– peter
    Jul 13, 2015 at 17:48
  • 1
    One point to note is that makecert is now deprecated. For Windows 8.1 / Windows Server 2012 R2 and higher, you can instead use the Powershell command described here: stackoverflow.com/a/19446469/914490
    – Mike
    May 2, 2016 at 9:09

I am using a locked-down Windows 7 Enterprise computer at work and as such I am unable to install the Windows SDK to get access to makecert. Here's how I created my sha256 self-signed certificate (taken from https://core.telegram.org/bots/self-signed):

  1. Decide which directory you want to save your certificate in
  2. Create a text file in that directory called template.txt with the following contents:

    ; At least one value must be set in this section
    Subject = "CN={your.domain.com}"
    KeyLength = 2048
    KeyAlgorithm = RSA
    HashAlgorithm = sha256
    ;MachineKeySet = true
    RequestType = Cert
    UseExistingKeySet=false ;generates a new private key (for export)
    Exportable = true ;makes the private key exportable with the PFX
  3. Replace {your.domain.com} with the address you'll use to access your site, e.g. "CN=localhost"

  4. Open up a command prompt and change to your certificate directory
  5. Run certreq -new template.txt RequestFileOut
  6. You'll need to know the serial number, so run certutil -store -user my to get a dump which includes the serial number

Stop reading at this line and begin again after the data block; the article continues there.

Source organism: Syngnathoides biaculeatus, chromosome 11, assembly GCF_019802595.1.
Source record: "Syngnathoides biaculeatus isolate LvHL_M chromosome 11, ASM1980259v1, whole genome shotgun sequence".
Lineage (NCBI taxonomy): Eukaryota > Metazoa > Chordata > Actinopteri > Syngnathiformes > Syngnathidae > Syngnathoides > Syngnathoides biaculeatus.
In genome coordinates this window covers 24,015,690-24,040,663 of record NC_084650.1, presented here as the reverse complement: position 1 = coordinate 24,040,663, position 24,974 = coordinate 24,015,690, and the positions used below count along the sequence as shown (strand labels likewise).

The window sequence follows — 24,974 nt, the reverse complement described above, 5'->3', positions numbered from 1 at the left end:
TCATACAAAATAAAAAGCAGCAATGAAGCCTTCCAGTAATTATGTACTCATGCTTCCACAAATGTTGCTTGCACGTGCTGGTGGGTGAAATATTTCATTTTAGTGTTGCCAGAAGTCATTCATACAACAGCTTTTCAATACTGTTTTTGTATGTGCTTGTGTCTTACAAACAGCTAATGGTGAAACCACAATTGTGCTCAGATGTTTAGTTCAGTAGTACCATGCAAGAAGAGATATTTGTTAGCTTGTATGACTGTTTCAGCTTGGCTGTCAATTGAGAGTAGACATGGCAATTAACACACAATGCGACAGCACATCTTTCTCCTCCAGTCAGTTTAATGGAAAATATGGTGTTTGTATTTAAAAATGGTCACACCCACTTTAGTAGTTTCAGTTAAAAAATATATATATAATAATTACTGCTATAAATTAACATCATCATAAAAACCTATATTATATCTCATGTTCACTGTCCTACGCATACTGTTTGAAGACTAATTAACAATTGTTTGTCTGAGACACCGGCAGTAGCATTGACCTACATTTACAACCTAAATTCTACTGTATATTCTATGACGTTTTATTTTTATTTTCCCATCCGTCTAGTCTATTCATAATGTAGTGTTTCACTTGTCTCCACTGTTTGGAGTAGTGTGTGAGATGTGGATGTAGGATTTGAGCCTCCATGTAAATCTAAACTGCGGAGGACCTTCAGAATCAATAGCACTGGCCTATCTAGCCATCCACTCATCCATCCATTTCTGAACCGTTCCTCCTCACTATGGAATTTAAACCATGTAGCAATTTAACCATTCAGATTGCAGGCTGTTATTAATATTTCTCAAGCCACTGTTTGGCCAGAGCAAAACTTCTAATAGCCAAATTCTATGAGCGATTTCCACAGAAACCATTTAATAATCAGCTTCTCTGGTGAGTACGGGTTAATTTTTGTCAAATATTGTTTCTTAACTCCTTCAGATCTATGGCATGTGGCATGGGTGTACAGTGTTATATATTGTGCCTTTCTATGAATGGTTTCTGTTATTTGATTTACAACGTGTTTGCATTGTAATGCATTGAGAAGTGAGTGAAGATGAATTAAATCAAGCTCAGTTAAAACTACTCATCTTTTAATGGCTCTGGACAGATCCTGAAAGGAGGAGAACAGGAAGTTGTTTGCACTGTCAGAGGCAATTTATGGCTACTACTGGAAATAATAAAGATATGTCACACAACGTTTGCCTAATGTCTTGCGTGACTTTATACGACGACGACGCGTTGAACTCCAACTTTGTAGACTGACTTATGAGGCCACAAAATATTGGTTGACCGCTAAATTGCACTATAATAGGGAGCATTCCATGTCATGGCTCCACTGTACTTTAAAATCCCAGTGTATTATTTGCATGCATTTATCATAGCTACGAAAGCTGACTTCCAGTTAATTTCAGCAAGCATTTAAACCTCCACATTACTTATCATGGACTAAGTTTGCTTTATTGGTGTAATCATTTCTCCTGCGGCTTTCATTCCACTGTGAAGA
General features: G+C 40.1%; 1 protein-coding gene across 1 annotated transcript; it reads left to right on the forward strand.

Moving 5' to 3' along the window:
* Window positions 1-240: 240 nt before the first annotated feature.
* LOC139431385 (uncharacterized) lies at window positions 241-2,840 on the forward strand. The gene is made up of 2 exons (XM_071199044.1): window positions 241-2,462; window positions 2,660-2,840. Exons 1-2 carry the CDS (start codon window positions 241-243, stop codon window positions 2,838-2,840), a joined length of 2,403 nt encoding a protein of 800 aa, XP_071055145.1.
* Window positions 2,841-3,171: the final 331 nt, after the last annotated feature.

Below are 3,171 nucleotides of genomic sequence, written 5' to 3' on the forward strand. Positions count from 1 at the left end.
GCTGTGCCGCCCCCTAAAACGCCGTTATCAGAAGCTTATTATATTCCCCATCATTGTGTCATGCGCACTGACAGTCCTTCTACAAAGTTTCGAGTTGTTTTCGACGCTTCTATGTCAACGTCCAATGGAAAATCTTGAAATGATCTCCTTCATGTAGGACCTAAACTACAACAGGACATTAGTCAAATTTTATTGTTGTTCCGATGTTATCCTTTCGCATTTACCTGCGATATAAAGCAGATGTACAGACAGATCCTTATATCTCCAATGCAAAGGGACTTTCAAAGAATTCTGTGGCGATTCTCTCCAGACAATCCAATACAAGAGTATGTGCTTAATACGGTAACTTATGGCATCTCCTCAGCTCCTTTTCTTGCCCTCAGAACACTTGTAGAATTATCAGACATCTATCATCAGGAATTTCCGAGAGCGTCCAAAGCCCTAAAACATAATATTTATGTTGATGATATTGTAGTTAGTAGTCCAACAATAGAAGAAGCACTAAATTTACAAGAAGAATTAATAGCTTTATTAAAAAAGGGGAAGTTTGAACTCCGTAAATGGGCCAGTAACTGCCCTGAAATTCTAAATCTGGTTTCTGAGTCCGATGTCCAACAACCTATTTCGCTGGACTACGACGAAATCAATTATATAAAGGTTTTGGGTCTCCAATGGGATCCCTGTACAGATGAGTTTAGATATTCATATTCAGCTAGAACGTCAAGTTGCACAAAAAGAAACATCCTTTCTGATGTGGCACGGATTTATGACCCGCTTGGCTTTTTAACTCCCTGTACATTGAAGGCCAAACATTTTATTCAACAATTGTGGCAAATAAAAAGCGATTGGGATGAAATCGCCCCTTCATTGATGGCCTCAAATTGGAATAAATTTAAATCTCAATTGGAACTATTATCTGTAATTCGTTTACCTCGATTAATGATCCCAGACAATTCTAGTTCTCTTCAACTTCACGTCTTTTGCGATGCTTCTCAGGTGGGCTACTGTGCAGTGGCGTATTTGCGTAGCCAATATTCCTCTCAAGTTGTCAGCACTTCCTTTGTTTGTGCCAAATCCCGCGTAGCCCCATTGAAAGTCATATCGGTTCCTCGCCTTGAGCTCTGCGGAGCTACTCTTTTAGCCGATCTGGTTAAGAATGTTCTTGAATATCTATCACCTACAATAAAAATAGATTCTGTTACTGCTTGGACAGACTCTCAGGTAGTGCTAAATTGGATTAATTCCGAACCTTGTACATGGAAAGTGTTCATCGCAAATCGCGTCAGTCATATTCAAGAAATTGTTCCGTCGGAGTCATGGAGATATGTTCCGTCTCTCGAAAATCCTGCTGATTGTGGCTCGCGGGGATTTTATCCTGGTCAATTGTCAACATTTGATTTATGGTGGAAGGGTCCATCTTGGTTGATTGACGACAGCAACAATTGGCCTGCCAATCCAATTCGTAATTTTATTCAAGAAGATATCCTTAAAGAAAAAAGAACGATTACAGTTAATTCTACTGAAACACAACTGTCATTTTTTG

7. Replace {SERIALNUMBER} with the serial number in the dump and {YOURDER}.crt with the name of the output file: certutil -user -store -split my {SERIALNUMBER} {YOURDER}.crt
  8. Replace {YOURDER}.crt with the name of the input file and {YOURPEM}.cer with the name of the output file: certutil -encode {YOURDER}.crt {YOURPEM}.cer
  9. Replace {your.domain.com} with your actual (test) domain name and {YOURPKCS}.pfx with the name of the output file: certutil -exportpfx -user {your.domain.com} {YOURPKCS}.pfx NoChain

After that I went to IIS Manager, Sites -> {site name} -> Bindings... (under "Edit Site"). I then clicked on https/443 because I already had it set up, Edit... and selected the new certificate from the list.

Firefox complained that my site was using a self-signed certificate so I just added it as an exception, and voilà! it worked!

  • This is most working example without any installation, which sometimes not possible on prod server.
    – hungryMind
    Jan 12, 2017 at 10:43
  • I could not get this to work on my windows 7 box, but it worked great on server 2012. As a side note {yourpem}.cer and {yourpkcs.pfx} are generated by the two commands that they are listed in. You'll probably want to use the same name as {yourder}.crt. So for simplicity, {yourcert}.crt, {yourcert}.cer, {yourcert}.pfx
    – Zonus
    May 18, 2017 at 15:24

Yeah I got that "A specified logon session does not exist" error/warning message too.

I just clicked OK a second time and it accepted it.